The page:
Lewis Klahr

Lewis Klahr

Los Angeles, California, USA


“Above all, Klahr’s great subject is time, which certainly explains the exquisitely melancholy tone that pervades his work. He traffics in modes that are pitched just beyond the realm of reason. Somewhere between waking and sleeping, we can find that wavelength and achieve understanding, only to have it slip away as we enter one state or the other. Klahr’s films and videos provide a rare opportunity for us to engage with a liminal state of consciousness with our alert mind and to reach those “infrathin” moments that Proust describes as existing outside of time.” —Chris Stults, Assistant Curator Film/Video Wexner Center for the Arts from “Collective Unconscious” an article in Film Comment, May/June 2010


Lewis Klahr is a Los Angeles based collage artist who uses found images and sound to explore the intersection of memory and history. He is primarily known for his uniquely idiosyncratic films, which he began creating in 1977 in venues such as New York’s Museum of Modern Art, the Whitney Biennial, the New York Film Festival, the Toronto International Film Festival, the Hong Kong International Film Festival, The Wexner Center for the Arts, The Tate Modern, the Pompidou Center, Redcat and the LA County Museum of Art. Lewis Klahr teaches in the Theater School of the California Institute of the Arts and is represented by The Anthony Reynolds Gallery, London. Lewis Klahr is presently mastering a new feature length series of collage films titled “The Blue Rose of Forgetfulness.”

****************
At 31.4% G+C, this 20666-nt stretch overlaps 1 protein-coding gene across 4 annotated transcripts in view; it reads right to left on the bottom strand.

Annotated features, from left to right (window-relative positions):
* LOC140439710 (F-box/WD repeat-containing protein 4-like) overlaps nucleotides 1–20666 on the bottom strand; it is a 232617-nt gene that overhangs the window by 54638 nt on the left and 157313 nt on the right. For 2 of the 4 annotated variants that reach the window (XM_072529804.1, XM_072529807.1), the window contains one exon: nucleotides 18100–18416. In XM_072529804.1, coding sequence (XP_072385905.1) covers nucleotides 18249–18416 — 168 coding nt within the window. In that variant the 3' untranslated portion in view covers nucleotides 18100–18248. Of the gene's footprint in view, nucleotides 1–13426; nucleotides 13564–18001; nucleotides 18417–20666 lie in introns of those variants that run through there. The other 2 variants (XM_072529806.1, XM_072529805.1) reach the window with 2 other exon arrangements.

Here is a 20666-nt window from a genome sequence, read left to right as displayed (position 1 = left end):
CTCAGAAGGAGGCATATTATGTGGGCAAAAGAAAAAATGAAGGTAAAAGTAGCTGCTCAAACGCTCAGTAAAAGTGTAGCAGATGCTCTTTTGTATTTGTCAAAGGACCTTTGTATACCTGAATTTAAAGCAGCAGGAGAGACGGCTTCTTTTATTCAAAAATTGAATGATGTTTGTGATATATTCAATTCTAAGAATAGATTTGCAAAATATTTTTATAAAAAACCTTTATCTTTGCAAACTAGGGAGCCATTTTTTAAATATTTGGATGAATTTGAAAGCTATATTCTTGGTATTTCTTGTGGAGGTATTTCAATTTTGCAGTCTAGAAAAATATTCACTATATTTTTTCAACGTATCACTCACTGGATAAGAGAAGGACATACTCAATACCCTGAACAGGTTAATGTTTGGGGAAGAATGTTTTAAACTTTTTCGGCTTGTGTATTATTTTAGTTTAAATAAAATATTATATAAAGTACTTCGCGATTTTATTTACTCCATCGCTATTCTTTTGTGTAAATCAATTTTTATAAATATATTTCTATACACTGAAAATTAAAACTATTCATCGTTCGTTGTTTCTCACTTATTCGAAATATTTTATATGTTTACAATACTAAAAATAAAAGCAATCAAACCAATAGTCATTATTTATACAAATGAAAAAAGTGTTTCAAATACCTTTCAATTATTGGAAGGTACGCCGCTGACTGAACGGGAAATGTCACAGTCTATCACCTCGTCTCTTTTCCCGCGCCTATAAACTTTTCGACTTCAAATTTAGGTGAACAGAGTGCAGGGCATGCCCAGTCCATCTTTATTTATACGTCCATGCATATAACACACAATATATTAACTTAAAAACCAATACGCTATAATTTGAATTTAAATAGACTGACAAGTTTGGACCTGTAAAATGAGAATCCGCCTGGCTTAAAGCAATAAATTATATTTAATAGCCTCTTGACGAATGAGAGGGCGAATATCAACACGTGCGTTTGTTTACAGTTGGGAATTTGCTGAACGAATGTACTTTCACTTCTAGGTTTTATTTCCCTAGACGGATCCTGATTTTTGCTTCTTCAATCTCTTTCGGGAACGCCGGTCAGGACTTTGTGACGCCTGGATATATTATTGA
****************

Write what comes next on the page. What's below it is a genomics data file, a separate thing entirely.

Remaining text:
Examples of Collage in Motion


Altair (still-image)
16mm; 9 minutes; 1993

A perfumed nightmare. An elliptical color Noir. Certainly the most beautiful film I’ve ever made and possibly the most beloved.


Two Minutes to Zero

Two Minutes to Zero (still-image)
16mm; 1 minute; 2004

A feature length crime story compressed into 60 seconds. Music by Glenn Branca. Commissioned by the Rotterdam Film Festival.


False Aging

False Aging (still-image)
digital video; 15 minutes; 2008

“It’s hard to believe that False Aging is less than 15 minutes long, given how powerfully it evokes passing decades punctuated by muffled explosions of longing and regret. A button revolves around a clock–and the world moves with it. Klahr shares Joseph Cornell’s alchemical genius, but his collaged reveries cast deeper shadows and offer little magical protection from death and disappointment.” —Kristin M. Jones, Film Comment Magazine, January/February 2009, Terra Incognita: Unknown Pleasures From Around the World (a roundup of the best films of 2008).